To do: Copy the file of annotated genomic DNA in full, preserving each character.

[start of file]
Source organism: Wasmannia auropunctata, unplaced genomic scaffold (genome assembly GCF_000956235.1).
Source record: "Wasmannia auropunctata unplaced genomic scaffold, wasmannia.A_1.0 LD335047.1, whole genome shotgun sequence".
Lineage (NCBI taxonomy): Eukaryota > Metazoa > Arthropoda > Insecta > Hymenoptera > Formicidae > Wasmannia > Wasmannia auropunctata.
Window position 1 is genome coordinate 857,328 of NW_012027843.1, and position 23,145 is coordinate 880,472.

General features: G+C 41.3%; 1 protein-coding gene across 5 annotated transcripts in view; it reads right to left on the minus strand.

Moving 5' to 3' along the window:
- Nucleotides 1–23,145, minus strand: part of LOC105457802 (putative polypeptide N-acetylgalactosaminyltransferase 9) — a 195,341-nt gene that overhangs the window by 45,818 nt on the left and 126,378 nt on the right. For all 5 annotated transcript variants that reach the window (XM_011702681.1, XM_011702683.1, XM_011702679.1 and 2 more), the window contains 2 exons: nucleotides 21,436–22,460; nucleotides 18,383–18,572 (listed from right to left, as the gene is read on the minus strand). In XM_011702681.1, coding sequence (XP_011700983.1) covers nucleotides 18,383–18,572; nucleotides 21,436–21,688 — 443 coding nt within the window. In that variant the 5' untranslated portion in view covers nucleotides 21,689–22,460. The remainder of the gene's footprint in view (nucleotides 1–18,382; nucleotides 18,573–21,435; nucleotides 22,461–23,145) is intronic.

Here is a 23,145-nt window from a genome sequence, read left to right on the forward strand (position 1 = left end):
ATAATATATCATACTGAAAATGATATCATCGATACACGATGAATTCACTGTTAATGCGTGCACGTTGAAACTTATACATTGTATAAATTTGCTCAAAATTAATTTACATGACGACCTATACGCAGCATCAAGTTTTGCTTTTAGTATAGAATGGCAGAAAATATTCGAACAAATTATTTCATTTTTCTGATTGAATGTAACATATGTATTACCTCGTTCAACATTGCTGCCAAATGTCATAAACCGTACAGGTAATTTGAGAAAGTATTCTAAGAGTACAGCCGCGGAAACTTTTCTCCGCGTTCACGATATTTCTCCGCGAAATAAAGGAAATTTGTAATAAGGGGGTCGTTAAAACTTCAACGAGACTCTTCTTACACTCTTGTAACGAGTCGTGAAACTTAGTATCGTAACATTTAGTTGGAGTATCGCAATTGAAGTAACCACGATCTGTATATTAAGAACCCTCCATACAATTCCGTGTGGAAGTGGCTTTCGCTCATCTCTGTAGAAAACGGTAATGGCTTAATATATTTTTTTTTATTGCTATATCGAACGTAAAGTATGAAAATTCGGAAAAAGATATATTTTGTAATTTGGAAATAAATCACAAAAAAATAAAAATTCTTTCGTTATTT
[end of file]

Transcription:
Source organism: Wasmannia auropunctata, unplaced genomic scaffold (genome assembly GCF_000956235.1).
Source record: "Wasmannia auropunctata unplaced genomic scaffold, wasmannia.A_1.0 LD335047.1, whole genome shotgun sequence".
Lineage (NCBI taxonomy): Eukaryota > Metazoa > Arthropoda > Insecta > Hymenoptera > Formicidae > Wasmannia > Wasmannia auropunctata.
Window position 1 is genome coordinate 857,328 of NW_012027843.1, and position 23,145 is coordinate 880,472.

General features: G+C 41.3%; 1 protein-coding gene across 5 annotated transcripts in view; it reads right to left on the minus strand.

Moving 5' to 3' along the window:
- Nucleotides 1–23,145, minus strand: part of LOC105457802 (putative polypeptide N-acetylgalactosaminyltransferase 9) — a 195,341-nt gene that overhangs the window by 45,818 nt on the left and 126,378 nt on the right. For all 5 annotated transcript variants that reach the window (XM_011702681.1, XM_011702683.1, XM_011702679.1 and 2 more), the window contains 2 exons: nucleotides 21,436–22,460; nucleotides 18,383–18,572 (listed from right to left, as the gene is read on the minus strand). In XM_011702681.1, coding sequence (XP_011700983.1) covers nucleotides 18,383–18,572; nucleotides 21,436–21,688 — 443 coding nt within the window. In that variant the 5' untranslated portion in view covers nucleotides 21,689–22,460. The remainder of the gene's footprint in view (nucleotides 1–18,382; nucleotides 18,573–21,435; nucleotides 22,461–23,145) is intronic.

Here is a 23,145-nt window from a genome sequence, read left to right on the forward strand (position 1 = left end):
ATAATATATCATACTGAAAATGATATCATCGATACACGATGAATTCACTGTTAATGCGTGCACGTTGAAACTTATACATTGTATAAATTTGCTCAAAATTAATTTACATGACGACCTATACGCAGCATCAAGTTTTGCTTTTAGTATAGAATGGCAGAAAATATTCGAACAAATTATTTCATTTTTCTGATTGAATGTAACATATGTATTACCTCGTTCAACATTGCTGCCAAATGTCATAAACCGTACAGGTAATTTGAGAAAGTATTCTAAGAGTACAGCCGCGGAAACTTTTCTCCGCGTTCACGATATTTCTCCGCGAAATAAAGGAAATTTGTAATAAGGGGGTCGTTAAAACTTCAACGAGACTCTTCTTACACTCTTGTAACGAGTCGTGAAACTTAGTATCGTAACATTTAGTTGGAGTATCGCAATTGAAGTAACCACGATCTGTATATTAAGAACCCTCCATACAATTCCGTGTGGAAGTGGCTTTCGCTCATCTCTGTAGAAAACGGTAATGGCTTAATATATTTTTTTTTATTGCTATATCGAACGTAAAGTATGAAAATTCGGAAAAAGATATATTTTGTAATTTGGAAATAAATCACAAAAAAATAAAAATTCTTTCGTTATTT